But within these zany frolics there can be angst and morbidity. In "The Eyes Have it" from Police Comics No. 22, for example, Plas rumbles a kidnap racket selling European war orphans to childless American couples desperate to adopt (did the Coles ever consider adoption, one wonders?). Plas rescues the mute "Bright Eyes", a boy straight out of those kitsch Margaret Keane paintings of urchins with big, weepy eyes, who in a crule twist in the gang boss’s own traumatised son. Then in "Sadly-Sadly" from Plastic Man No. 26, a crook uses his heartbreaking expression to make peole gush soda fountains of tears and bend them to his will. If you’ll indulge me mixing my metaphors and nursery rhymes, if a person’s comics, like their eyes, can truly be "a window onto the soul", the our Jack "Old King" Cole as definitely not "a merry old soul."
Plastic Man splash pages
from Police Comics #13 & 18
by Jack Cole
The bald, matter-of-fact newspaper report of a local cartoonist’s deth kicks off a "portfolio of polymorphously perverse plasticity" which concludes this biography. Over nine spreads, Spiegelman and designer Chip Kidd mix and remix panels, balloons, cutups, photos, texts, words, even the index, rotating, enlarging, duplicating them, and tearing the reader along a rollercoaster ride of dementia and death. Their collaged compositions build to a crescendo almost musically, climaxing at an image of Plastic Man’s sweating face and his goggles reflecting Woozy being strangled, the cover detail sliced in two by one huge agonised "No!" But this lone cry is drowned out on the last page by a staccato gunburst of "Yes"es next to a panel of a man being shot, repeated as if part of an endless loop of film, pounding the final, emphatic note.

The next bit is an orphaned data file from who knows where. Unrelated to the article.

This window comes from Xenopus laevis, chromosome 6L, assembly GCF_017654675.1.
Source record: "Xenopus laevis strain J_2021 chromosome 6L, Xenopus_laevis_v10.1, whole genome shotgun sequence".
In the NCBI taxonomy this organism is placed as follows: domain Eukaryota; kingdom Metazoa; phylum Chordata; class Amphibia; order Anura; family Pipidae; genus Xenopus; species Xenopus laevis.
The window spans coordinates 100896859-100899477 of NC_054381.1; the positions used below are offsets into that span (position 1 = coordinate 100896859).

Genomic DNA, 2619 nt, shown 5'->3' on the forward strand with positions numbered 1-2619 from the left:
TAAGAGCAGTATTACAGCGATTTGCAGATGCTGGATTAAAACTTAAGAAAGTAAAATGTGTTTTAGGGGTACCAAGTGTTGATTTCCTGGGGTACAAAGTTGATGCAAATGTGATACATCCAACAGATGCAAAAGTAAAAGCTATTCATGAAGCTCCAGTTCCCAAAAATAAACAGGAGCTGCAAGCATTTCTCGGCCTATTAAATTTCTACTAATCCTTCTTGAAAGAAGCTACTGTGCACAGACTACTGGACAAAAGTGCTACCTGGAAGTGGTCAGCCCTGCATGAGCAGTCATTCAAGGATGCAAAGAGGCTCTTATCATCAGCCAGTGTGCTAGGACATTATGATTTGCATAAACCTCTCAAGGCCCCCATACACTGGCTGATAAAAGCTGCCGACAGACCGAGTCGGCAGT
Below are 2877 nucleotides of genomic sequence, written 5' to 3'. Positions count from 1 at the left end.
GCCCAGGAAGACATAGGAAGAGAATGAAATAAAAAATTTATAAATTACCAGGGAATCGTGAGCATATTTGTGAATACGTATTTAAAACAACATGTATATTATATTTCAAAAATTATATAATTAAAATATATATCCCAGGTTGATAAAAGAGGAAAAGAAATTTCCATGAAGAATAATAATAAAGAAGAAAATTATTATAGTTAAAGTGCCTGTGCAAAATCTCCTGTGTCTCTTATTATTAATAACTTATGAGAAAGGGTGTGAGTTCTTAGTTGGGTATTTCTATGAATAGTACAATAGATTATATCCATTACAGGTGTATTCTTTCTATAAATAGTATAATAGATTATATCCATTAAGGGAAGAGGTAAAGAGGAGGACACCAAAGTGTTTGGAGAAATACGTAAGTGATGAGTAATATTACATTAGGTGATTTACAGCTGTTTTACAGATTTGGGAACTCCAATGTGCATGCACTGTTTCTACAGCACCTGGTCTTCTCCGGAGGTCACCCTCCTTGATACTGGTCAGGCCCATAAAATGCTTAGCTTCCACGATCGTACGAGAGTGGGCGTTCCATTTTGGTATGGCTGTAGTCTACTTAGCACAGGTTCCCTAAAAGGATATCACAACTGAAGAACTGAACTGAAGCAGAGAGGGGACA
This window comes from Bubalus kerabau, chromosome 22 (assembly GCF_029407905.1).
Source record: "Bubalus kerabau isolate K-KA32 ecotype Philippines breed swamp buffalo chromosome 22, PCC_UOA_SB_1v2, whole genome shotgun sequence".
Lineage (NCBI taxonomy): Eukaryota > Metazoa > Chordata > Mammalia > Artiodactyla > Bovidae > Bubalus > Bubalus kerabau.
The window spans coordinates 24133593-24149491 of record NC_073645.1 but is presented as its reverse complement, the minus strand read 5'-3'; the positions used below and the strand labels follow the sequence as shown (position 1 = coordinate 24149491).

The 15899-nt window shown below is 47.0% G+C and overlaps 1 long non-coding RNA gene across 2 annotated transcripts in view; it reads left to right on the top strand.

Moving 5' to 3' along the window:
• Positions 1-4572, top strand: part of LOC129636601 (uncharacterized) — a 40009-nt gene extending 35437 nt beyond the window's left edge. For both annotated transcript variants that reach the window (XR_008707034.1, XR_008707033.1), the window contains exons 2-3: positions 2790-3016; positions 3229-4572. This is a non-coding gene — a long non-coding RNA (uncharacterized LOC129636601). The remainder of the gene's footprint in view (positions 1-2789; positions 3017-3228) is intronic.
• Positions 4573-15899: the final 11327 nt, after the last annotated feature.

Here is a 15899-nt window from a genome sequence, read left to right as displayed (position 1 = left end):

Not everyone is going to appreciate this finale. To some it will seem too strange or heavy-handed. But on reflection, I realise that, after the formal biography and complete stories, these fractured closing pages from the "scrapbook of a madman" take us inside Cole’s suicidal state of mind, as his life and his cartooning flash before his eyes. It makes a sort of sense for this biography, like Cole himself, to self-destruct.
The Plastic Arts
by Art Spiegelman
The New Yorker, April 17 1999
Art Spiegelman’s profile of the cartoonist Jack Cole, creator of the comic-strip superhero Plastic Man, ran, together with this cover, during a Picasso show at the Guggenheim Museum.
Art Spiegelman is a particularly sympathetic yet determined biographer for Cole, because he has had to deal with suicide in his own family. He recounted his mother’s suicide and his mental problems in his harrowingly honest strip Prisoner on The Hell Planet. This four-page confessional, and his Maus graphic novel that now contains it, offered him at least some catharsis, an outlet to confront his emotions, using his comics as psychotherapy. Cole was around long before underground comix and graphic novels but Spiegelman argues a convincing case that Cole too found some sort of expressive release for his deep anxieties through drawing his comics and cartoons. But sadly in the end this was not enough to prevent him from pulling the trigger.Posted: August 31, 2008
This article originally appeared in Comic Book Marketplace in 2001.